The concept of prejudice has plagued the human race for generations on end, and even with the progression into the 21st century, the ideas of prejudice explored in Mary Shelly’s Frankenstein still remain relevant today. Prejudice is a destructive force that erodes the natural goodness in beings and ultimately propagates negative repercussions. The social stigma of ugliness and deformity reinforces the image of “the other” and eventually breeds injustice and misery. Beauty should not be equated with goodness, or ugliness with evil as this inhibits one’s ability to make an informed decision about an individual’s character and encourages preconception.
What does it mean to be human? A question that has plagued both scientists and philosophers for thousands of years, it has no definitive answer. While humans can be defined as members of the homosapien species, they can also be interpreted as an elite group of self-aware, rational animals. Another frame of reference can be attached to the definition of humans, such as social mammals that possess the capability to reason, use technology, and speak. The quality of a human life is established based on the way one uses their ability to make decisions and judgments as people are intended to make relationships and connections with one another.
Humans are interesting beings with amazing mental capabilities and complex social structures. Throughout our evolution we have relied heavily on our ability to communicate, our ingenuity flourishing through working together to achieve a common goal, finding strength in numbers through bonding - forming attachments with those around us. From an ethological perspective these attachments function biologically to ensure survival. As infants, we have an innate desire to seek proximity with caregivers in order to ensure our wellbeing. We come equipped with the ability to communicate distress through crying and socially interact through smiling, gazing, and various nondescript vocalizations.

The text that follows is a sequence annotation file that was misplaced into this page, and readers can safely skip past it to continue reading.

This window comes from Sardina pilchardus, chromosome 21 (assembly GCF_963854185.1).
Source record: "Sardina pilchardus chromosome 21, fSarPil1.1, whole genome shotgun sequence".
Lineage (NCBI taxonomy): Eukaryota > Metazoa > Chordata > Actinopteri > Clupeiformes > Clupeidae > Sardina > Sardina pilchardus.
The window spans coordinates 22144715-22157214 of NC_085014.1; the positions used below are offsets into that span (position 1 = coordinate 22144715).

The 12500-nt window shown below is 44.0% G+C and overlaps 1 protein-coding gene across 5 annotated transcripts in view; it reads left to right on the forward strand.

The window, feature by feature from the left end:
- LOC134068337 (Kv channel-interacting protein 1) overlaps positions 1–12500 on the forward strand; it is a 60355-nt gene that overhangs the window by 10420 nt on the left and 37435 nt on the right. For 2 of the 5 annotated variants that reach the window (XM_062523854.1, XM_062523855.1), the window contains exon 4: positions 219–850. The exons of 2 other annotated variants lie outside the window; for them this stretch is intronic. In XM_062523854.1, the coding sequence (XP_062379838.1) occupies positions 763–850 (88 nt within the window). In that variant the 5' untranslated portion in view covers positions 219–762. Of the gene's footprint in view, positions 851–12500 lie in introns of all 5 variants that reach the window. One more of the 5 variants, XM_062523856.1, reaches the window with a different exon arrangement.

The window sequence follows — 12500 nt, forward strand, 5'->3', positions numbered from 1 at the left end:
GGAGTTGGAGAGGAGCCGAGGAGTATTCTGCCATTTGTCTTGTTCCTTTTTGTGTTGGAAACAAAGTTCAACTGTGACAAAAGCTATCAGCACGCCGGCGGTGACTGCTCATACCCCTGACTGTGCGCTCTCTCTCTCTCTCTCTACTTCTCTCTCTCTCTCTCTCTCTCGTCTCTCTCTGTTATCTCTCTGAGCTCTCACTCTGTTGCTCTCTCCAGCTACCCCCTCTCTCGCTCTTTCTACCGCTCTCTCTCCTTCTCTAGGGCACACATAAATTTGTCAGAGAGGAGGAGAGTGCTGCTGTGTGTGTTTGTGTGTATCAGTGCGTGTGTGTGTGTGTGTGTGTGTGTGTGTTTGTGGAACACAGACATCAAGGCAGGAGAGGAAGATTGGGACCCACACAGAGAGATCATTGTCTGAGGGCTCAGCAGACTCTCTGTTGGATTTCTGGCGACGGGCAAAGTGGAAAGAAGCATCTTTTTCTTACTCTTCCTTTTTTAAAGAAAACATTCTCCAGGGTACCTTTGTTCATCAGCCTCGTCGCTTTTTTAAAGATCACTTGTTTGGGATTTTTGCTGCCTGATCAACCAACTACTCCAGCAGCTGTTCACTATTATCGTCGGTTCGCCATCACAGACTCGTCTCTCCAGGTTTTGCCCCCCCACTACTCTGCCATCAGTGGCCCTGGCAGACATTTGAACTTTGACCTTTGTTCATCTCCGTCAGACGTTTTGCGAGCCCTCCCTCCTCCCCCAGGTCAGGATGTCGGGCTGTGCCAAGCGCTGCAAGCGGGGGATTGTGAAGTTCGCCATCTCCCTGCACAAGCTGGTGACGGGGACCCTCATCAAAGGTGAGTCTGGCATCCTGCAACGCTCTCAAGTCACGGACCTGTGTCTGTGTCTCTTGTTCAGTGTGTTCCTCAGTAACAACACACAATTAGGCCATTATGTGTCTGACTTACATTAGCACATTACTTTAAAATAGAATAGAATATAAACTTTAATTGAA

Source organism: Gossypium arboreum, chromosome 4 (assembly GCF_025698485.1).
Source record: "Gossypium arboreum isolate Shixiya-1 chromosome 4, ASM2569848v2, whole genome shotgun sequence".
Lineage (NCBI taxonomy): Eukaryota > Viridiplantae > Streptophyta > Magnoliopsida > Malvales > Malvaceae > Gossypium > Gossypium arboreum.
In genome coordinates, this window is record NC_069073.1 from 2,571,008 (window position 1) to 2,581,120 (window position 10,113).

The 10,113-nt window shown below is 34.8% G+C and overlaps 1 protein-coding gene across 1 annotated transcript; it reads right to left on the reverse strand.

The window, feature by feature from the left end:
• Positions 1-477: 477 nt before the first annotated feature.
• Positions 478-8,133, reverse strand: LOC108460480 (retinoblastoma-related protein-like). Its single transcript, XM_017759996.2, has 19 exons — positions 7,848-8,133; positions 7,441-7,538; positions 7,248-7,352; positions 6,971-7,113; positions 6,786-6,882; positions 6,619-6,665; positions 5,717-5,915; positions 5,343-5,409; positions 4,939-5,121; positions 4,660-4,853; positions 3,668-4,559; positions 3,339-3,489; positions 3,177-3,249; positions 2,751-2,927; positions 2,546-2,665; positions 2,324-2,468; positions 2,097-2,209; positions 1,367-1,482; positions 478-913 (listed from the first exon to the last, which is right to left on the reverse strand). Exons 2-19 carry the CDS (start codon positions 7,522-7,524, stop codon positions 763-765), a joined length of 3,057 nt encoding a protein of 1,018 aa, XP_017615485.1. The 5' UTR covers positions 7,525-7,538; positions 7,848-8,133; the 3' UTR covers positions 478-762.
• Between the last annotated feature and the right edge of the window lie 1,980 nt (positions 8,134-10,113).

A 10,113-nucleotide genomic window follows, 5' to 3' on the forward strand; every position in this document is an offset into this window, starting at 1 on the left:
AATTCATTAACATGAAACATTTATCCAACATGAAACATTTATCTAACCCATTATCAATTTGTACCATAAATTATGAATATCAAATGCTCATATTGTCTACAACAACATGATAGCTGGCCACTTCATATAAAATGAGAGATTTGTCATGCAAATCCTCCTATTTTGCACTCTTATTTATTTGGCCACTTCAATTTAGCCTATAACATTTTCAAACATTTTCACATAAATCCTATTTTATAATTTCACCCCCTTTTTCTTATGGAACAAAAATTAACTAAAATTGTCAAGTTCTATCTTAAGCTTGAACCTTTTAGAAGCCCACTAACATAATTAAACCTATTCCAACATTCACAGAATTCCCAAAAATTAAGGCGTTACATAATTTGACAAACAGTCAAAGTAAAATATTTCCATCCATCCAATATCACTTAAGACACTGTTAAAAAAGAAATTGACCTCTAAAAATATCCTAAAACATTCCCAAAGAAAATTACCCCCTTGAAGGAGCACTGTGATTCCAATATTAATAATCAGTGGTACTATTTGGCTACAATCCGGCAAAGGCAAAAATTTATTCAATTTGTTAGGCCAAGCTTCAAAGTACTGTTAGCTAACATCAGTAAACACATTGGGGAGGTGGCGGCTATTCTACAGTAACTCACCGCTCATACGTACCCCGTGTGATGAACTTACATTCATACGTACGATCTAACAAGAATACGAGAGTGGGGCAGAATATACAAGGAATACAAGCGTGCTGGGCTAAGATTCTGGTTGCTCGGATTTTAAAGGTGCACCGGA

As humans, we have a connection to people of the world based solely on our physical and chemical makeup of being a living, breathing human being. These bonds are almost instinctual; Being humans is something that we all relate too and experience every day, some experiences differ from others, but all needs are similar. We as people of this earth depend on human connections and interactions to fulfill our need for emotional well-being. There are many different versions of this relationship we seek, some stemming from blood connections like family or even just strangers that we have a common interest with. However, what connects more people than all others I believe is what we call culture.
The human is described as a social being, like all mammals and birds. In the sense that it interacted permanently with members of his sex to form complex social relations, resulting in a hierarchy or social structure, leading to the overall form of the system known as the community. This social interaction is not only important to the formation of society, it is also a necessary human need to maintain mental and physical health. The decrease of social interaction, through social isolation or loneliness, leads to negative physical and psychological health consequences, Early. This fact has recently been confirmed by the results of a study published in the Proceedings of the National Academy of Sciences, conducted by scientists at the Institute of Epidemiology and Health Care at the University College London.